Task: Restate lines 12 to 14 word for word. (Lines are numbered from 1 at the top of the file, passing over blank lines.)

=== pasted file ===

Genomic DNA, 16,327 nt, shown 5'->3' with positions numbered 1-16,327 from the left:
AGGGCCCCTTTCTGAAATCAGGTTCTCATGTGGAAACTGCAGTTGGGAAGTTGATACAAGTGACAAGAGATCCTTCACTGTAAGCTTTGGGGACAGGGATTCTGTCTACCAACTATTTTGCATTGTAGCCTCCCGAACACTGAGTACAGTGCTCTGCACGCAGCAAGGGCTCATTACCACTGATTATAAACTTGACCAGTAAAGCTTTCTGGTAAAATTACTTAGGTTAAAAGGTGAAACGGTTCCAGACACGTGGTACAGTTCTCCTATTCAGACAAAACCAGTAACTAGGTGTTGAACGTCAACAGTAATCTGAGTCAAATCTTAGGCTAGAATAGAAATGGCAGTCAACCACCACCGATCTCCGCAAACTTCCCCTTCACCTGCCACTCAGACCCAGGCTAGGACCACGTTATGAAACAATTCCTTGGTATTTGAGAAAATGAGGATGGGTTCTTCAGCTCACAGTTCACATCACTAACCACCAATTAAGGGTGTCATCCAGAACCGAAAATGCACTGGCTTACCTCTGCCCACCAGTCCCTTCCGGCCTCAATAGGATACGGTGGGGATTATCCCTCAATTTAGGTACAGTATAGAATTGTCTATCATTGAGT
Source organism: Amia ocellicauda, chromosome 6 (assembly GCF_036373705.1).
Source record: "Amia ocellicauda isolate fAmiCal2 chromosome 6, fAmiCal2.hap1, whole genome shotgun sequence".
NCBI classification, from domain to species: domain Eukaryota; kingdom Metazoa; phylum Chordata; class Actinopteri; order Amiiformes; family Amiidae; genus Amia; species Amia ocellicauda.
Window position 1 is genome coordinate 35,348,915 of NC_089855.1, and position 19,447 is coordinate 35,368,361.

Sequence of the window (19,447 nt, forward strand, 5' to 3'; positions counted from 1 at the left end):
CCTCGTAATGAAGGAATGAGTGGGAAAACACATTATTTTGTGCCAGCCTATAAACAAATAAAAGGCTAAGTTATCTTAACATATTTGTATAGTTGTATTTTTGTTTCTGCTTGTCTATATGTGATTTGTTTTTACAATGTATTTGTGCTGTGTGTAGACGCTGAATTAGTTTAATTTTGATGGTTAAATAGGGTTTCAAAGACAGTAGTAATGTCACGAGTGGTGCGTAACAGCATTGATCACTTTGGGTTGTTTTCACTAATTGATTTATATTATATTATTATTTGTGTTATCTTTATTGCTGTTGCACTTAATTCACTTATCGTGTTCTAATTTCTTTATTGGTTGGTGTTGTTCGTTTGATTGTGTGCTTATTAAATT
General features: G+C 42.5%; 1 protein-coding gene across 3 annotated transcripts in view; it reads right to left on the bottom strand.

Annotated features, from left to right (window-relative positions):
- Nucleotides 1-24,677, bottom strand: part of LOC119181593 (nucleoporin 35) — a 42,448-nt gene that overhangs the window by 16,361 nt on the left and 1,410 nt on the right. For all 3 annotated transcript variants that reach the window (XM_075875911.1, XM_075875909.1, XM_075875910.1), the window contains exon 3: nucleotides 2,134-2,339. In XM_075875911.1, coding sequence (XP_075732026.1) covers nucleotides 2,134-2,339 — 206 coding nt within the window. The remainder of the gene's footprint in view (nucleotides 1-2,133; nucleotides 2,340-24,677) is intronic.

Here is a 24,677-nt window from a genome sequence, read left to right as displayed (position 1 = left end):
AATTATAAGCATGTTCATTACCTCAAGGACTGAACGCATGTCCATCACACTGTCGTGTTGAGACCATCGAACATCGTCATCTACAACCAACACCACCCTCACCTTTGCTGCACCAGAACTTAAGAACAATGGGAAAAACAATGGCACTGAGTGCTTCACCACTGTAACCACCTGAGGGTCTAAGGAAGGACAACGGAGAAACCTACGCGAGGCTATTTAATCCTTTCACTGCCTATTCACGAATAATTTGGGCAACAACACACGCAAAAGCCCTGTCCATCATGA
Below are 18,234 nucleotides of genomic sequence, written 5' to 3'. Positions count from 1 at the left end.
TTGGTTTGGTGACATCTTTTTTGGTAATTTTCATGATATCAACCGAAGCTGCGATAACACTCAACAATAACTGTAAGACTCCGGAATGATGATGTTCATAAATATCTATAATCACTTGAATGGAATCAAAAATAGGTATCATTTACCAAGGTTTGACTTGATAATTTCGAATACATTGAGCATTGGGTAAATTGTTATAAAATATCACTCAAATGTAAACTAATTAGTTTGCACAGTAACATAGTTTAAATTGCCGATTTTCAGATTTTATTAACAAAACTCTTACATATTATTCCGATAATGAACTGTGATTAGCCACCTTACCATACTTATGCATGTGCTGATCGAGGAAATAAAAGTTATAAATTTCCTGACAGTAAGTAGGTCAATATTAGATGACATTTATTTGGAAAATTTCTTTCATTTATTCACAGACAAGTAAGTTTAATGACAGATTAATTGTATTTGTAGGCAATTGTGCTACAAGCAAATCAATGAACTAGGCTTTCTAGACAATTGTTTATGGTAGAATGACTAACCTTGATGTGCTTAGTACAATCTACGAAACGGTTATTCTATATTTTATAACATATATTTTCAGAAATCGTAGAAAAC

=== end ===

Here is a 24,677-nt window from a genome sequence, read left to right as displayed (position 1 = left end):
AATTATAAGCATGTTCATTACCTCAAGGACTGAACGCATGTCCATCACACTGTCGTGTTGAGACCATCGAACATCGTCATCTACAACCAACACCACCCTCACCTTTGCTGCACCAGAACTTAAGAACAATGGGAAAAACAATGGCACTGAGTGCTTCACCACTGTAACCACCTGAGGGTCTAAGGAAGGACAACGGAGAAACCTACGCGAGGCTATTTAATCCTTTCACTGCCTATTCACGAATAATTTGGGCAACAACACACGCAAAAGCCCTGTCCATCATGA
Below are 18,234 nucleotides of genomic sequence, written 5' to 3'. Positions count from 1 at the left end.